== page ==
New York -- Memo to the 12 million homeowners who carry an adjustable-rate mortgage (ARM): Depending on which study you believe, and which lender you use, there's a 20 percent to 80 percent chance that you're paying the wrong amount each month.
Over the past couple of years, a lot of publicity has been given to the high rate of error in adjusting monthly ARM payments. Still, many lenders haven't bothered to fix the problem. Last year, Consumer Loan Advocates in Lake Bluff, Ill., checked the payment history of 9,000 ARMs and found mistakes in almost half of them. Of those, 77 percent overcharged consumers, by a total of $1,588, on average.
Similarly, if you refinanced the ARM, the closing balance you paid might have been too high. Once you catch the mistake, you generally have three years or more to return to the lender and straighten things out.
What if you were undercharged? In the cases that have gone to court, borrowers have not been required to make up the difference, according toConsumer Loan Advocates' Lawrence Powers. Federal regulators also have told lenders not to pursue consumers. Some lenders are trying it anyway, but a lawyer ought to be able to stop them.
Mistakes in adjusting your monthly ARM payments are generally not deliberate. They're merely careless and sloppy -- the sign of a lender indifferent to quality control. The only reason consumers haven't risen up is that they cannot easily tell whether they're paying too much.
Several services will audit your ARM for accuracy. Consider using them under these circumstances:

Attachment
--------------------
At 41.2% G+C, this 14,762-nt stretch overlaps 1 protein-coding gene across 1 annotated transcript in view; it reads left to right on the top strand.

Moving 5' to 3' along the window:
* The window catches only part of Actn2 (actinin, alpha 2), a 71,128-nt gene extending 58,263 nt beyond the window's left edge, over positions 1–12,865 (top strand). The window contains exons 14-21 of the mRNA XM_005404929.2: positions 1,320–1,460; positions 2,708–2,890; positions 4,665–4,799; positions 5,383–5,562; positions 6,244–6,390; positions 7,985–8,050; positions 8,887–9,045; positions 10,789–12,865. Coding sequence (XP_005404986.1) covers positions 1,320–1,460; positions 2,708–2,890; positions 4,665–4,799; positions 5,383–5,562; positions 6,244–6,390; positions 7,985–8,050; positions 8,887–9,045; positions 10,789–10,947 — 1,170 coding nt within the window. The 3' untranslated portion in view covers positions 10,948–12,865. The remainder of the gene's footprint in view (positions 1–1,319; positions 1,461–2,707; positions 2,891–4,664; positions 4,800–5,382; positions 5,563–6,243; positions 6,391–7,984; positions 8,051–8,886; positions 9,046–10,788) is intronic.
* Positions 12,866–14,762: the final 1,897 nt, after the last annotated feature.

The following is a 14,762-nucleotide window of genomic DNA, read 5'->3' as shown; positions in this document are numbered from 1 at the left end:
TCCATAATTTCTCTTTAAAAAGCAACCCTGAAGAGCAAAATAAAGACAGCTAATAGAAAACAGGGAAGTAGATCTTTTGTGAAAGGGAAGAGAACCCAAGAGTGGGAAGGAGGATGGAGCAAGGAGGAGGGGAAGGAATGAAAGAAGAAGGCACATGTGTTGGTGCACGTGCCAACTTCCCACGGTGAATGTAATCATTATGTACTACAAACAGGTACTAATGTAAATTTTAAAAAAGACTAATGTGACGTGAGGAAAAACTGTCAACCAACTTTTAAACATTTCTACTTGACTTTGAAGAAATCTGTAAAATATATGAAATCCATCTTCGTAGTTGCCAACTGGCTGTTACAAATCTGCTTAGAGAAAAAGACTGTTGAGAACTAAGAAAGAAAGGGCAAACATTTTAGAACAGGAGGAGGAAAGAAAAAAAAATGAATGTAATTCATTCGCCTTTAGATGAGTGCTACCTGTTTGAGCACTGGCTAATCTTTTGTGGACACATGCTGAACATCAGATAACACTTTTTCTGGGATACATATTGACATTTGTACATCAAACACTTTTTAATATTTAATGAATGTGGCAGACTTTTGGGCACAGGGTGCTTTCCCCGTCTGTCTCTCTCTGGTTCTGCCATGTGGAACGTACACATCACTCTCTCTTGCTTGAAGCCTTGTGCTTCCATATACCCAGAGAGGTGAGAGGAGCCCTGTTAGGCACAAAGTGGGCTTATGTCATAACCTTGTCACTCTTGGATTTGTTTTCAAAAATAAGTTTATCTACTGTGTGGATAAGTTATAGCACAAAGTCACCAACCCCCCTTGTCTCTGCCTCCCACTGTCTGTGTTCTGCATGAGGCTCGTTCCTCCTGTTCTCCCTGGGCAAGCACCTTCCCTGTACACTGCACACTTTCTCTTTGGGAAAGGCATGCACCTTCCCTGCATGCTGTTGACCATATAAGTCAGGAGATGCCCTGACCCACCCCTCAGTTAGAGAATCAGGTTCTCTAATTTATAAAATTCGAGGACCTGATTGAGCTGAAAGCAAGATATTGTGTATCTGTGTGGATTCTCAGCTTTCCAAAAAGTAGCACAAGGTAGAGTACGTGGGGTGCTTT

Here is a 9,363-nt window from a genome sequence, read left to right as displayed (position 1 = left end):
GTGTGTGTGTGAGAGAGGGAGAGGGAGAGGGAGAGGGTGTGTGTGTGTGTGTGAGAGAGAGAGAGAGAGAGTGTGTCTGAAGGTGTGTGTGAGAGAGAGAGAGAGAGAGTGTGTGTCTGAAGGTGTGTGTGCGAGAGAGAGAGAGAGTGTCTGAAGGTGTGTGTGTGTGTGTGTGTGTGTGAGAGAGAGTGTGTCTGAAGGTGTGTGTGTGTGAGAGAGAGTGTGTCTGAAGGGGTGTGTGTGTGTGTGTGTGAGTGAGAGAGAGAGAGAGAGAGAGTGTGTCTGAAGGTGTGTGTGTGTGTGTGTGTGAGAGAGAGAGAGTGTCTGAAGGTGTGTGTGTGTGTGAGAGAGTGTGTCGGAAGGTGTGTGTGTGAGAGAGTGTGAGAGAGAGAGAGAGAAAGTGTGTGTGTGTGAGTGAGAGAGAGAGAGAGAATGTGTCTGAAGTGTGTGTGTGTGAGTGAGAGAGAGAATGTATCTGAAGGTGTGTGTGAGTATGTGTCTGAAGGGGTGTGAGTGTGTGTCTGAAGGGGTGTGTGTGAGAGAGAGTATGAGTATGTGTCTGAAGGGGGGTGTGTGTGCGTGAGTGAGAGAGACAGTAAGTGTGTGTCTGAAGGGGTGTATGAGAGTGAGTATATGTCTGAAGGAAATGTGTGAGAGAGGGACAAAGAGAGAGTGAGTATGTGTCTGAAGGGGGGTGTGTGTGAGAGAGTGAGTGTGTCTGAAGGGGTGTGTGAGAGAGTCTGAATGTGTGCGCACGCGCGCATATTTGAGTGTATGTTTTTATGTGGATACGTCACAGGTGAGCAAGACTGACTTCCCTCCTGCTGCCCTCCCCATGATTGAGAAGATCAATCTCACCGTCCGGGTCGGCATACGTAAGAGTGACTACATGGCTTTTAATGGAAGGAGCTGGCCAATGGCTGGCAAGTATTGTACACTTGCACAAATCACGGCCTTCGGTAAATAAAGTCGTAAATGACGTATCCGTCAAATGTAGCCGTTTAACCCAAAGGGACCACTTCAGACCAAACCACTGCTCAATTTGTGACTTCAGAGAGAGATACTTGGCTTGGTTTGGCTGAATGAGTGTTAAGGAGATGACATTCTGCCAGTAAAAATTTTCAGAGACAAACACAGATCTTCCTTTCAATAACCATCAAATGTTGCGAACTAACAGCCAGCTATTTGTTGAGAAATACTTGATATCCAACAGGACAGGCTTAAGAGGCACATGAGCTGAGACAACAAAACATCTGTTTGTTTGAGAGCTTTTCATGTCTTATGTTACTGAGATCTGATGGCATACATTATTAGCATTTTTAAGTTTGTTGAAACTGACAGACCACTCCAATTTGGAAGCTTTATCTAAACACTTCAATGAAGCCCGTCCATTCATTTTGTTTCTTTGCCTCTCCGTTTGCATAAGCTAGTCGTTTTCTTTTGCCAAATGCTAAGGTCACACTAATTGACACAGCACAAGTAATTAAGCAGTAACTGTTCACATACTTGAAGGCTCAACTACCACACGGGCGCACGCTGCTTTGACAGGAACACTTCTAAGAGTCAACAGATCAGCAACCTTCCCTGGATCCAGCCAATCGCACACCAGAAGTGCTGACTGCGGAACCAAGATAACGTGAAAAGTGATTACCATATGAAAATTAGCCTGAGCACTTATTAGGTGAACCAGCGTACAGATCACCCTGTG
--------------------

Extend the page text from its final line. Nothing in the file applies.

* Your mortgage has been sold to a different lender for servicing. The new company's computers may not pick up your loan's terms correctly.
* You had a question about a particular mortgage payment that (( your lender couldn't (or wouldn't) answer satisfactorily. Federal law requires loan servicers to respond to your written query within 20 business days and to correct the record or explain why they're right within 60 business days.
* Your loan was issued before 1986. Computers may use terms common to new mortgages to update, incorrectly, the payments on old ones.
* The calculation that generates your interest rate is complex. A "simple" calculation would be "2 percentage points over the one-year Treasury index [on a specific date, rounded to the nearest one-eighth of a percent [that's 0.125 percent]." The more steps the lender has to go through, the more likely an error.
* You don't suspect an error but want to check. One such casual inquiry is bringing a Colorado customer a refund in excess of $35,000 on a $125,000 loan, said David Ginsburg of Loantech in Gaithersburg, Md. The lender had been picking up the borrower's semiannual adjustment rate from the wrong index.
What are other common errors?
* Picking up the index on the wrong day. For example, your mortgage contract may peg your rate to the index 45 days prior to the day your monthly payments change. Your mortgage servicer's computers, however, may be programmed for 30 or 60 days. This could work for you or against you, depending on which way rates are moving.
* Always rounding your rate up by one-eighth of a point rather than to the nearest one-eighth (which may be down).
* Working from an incorrect mortgage balance, or adjusting your payment on the wrong day of the month.
Among the services that will check your loan:
* Consumer Loan Advocates at (800) 767-2768. $105 for an audit of your payments plus an explanatory book called "ARM Aid," which helps you do your own audit in the future. Consumer Loan Advocates also states any overcharge as a dollar amount, not just as a corrected interest rate or loan balance.
* Loantech, Inc., (800) 888-6781 (in Maryland,  330-0777). $69 for the ARM check; $29 for past customers who want an update. Loantech is also working on a do-it-yourself book.
* Mortgage Monitor in Norwalk, Conn. (800) AUDIT-USA. Your choice of $99 or 35 percent of any overcharges that are recovered, plus $49 if Mortgage Monitor has to get documents from your bank.
* LoanChek in San Diego, (800) 477-6166. Basic audit: $74.
3' 1992, Washington Post Writers Group